“Beauty is truth; truth beauty” writes the great John Keats. If he were here today, how would he regard the “beauty” we, as Americans, seem to admire: the Kardashians, the “real housewives”, entertainment figures parading on the red carpet—beauty that is clearly manufactured. Everything tucked, nipped, and botoxed to a farthingale. In these examples ‘beauty” and “truth” are not synonymous.
Keats, of course, means natural beauty. In the vision of a perfect sunset is the truth of immortality. A slow descent amid glorious hues becoming dark night. Repeated over and over again. Immutable. The promise of spring expresses hope of renewal. There is both truth and beauty in that. Seek beauty in the everyday; relish the truth of what it means to be human, to be aware, to find those moments that bring that “shock of recognition.”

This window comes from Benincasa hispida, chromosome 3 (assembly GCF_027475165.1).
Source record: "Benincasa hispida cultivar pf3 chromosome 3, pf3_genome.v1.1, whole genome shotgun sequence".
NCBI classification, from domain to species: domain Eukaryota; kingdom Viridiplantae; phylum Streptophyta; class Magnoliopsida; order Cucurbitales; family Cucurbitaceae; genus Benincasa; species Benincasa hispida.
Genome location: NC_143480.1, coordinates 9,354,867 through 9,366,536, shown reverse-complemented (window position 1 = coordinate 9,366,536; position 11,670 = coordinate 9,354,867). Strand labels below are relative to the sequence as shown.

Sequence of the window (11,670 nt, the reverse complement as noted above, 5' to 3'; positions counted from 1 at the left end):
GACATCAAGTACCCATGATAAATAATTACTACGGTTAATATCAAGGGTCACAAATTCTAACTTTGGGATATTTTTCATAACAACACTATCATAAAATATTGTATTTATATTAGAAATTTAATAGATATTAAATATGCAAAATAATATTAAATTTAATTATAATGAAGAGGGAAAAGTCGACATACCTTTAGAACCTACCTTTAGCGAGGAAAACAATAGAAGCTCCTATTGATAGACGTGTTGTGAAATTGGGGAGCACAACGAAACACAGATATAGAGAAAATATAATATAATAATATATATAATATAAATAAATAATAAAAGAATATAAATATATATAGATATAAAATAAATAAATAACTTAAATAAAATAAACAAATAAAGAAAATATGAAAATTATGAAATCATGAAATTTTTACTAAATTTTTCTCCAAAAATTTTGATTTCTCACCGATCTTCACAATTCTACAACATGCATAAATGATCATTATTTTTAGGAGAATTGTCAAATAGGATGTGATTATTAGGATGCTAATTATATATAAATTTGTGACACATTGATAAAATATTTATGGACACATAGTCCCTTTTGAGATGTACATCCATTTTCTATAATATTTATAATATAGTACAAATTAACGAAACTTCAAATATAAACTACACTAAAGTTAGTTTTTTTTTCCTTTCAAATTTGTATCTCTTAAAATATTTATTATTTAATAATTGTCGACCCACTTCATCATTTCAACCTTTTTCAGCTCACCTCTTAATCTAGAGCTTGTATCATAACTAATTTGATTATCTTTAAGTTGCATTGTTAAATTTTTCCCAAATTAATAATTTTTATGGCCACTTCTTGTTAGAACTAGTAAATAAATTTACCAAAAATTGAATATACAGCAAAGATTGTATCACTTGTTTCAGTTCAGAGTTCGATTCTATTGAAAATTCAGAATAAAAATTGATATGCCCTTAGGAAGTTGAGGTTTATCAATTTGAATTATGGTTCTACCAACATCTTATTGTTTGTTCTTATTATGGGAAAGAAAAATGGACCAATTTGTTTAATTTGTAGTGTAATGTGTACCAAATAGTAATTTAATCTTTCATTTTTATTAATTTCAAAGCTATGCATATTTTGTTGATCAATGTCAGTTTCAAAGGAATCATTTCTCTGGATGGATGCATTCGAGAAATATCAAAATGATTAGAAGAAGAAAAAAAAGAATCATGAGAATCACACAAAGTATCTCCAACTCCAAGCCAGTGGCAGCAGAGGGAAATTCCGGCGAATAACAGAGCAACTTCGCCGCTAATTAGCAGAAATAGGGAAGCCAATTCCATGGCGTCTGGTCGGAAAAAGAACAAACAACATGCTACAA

I like to believe that we can find beauty (and truth) everywhere if we look for it. (Maybe not on the news channels, though—I’m staying away from them!)